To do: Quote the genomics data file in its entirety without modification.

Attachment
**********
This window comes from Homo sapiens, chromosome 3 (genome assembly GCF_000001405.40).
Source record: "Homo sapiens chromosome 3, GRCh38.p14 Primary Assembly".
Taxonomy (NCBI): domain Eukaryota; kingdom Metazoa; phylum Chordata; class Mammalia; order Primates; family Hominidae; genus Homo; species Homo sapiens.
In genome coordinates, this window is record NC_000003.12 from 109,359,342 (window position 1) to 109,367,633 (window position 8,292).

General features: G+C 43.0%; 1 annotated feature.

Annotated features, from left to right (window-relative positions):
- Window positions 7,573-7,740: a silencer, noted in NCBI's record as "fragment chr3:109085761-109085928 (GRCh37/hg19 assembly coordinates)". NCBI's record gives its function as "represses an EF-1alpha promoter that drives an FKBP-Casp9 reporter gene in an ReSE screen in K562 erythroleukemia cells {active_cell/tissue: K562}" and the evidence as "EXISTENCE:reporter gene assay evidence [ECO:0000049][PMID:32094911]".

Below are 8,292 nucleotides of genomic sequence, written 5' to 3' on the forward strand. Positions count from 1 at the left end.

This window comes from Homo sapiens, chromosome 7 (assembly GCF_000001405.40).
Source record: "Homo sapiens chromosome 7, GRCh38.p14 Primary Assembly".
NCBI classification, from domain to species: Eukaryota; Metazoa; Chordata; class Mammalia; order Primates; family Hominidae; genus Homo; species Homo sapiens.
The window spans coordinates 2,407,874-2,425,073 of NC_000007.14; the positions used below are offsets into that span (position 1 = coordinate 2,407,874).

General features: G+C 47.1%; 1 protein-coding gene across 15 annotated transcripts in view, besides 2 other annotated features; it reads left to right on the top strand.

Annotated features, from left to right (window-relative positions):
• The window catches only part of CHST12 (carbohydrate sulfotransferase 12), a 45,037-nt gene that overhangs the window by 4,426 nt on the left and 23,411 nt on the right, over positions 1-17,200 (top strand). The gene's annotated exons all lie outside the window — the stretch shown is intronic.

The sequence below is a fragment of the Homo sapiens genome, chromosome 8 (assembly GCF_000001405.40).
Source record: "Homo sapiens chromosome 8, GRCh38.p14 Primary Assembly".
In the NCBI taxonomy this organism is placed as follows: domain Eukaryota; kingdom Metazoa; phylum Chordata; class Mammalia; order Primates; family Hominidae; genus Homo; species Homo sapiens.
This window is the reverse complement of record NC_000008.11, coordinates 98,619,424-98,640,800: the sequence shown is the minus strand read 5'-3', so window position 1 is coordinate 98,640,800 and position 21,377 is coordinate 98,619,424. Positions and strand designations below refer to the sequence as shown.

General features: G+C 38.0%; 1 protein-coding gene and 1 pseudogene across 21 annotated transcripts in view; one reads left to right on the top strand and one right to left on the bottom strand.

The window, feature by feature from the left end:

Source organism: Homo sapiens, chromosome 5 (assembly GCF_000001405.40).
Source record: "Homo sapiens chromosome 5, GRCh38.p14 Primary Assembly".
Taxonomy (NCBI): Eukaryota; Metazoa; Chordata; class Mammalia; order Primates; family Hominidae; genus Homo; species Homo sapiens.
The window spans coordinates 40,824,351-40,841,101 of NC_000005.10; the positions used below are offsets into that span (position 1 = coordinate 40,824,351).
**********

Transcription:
This window comes from Homo sapiens, chromosome 3 (genome assembly GCF_000001405.40).
Source record: "Homo sapiens chromosome 3, GRCh38.p14 Primary Assembly".
Taxonomy (NCBI): domain Eukaryota; kingdom Metazoa; phylum Chordata; class Mammalia; order Primates; family Hominidae; genus Homo; species Homo sapiens.
In genome coordinates, this window is record NC_000003.12 from 109,359,342 (window position 1) to 109,367,633 (window position 8,292).

General features: G+C 43.0%; 1 annotated feature.

Annotated features, from left to right (window-relative positions):
- Window positions 7,573-7,740: a silencer, noted in NCBI's record as "fragment chr3:109085761-109085928 (GRCh37/hg19 assembly coordinates)". NCBI's record gives its function as "represses an EF-1alpha promoter that drives an FKBP-Casp9 reporter gene in an ReSE screen in K562 erythroleukemia cells {active_cell/tissue: K562}" and the evidence as "EXISTENCE:reporter gene assay evidence [ECO:0000049][PMID:32094911]".

Below are 8,292 nucleotides of genomic sequence, written 5' to 3' on the forward strand. Positions count from 1 at the left end.

This window comes from Homo sapiens, chromosome 7 (assembly GCF_000001405.40).
Source record: "Homo sapiens chromosome 7, GRCh38.p14 Primary Assembly".
NCBI classification, from domain to species: Eukaryota; Metazoa; Chordata; class Mammalia; order Primates; family Hominidae; genus Homo; species Homo sapiens.
The window spans coordinates 2,407,874-2,425,073 of NC_000007.14; the positions used below are offsets into that span (position 1 = coordinate 2,407,874).

General features: G+C 47.1%; 1 protein-coding gene across 15 annotated transcripts in view, besides 2 other annotated features; it reads left to right on the top strand.

Annotated features, from left to right (window-relative positions):
• The window catches only part of CHST12 (carbohydrate sulfotransferase 12), a 45,037-nt gene that overhangs the window by 4,426 nt on the left and 23,411 nt on the right, over positions 1-17,200 (top strand). The gene's annotated exons all lie outside the window — the stretch shown is intronic.

The sequence below is a fragment of the Homo sapiens genome, chromosome 8 (assembly GCF_000001405.40).
Source record: "Homo sapiens chromosome 8, GRCh38.p14 Primary Assembly".
In the NCBI taxonomy this organism is placed as follows: domain Eukaryota; kingdom Metazoa; phylum Chordata; class Mammalia; order Primates; family Hominidae; genus Homo; species Homo sapiens.
This window is the reverse complement of record NC_000008.11, coordinates 98,619,424-98,640,800: the sequence shown is the minus strand read 5'-3', so window position 1 is coordinate 98,640,800 and position 21,377 is coordinate 98,619,424. Positions and strand designations below refer to the sequence as shown.

General features: G+C 38.0%; 1 protein-coding gene and 1 pseudogene across 21 annotated transcripts in view; one reads left to right on the top strand and one right to left on the bottom strand.

The window, feature by feature from the left end:

Source organism: Homo sapiens, chromosome 5 (assembly GCF_000001405.40).
Source record: "Homo sapiens chromosome 5, GRCh38.p14 Primary Assembly".
Taxonomy (NCBI): Eukaryota; Metazoa; Chordata; class Mammalia; order Primates; family Hominidae; genus Homo; species Homo sapiens.
The window spans coordinates 40,824,351-40,841,101 of NC_000005.10; the positions used below are offsets into that span (position 1 = coordinate 40,824,351).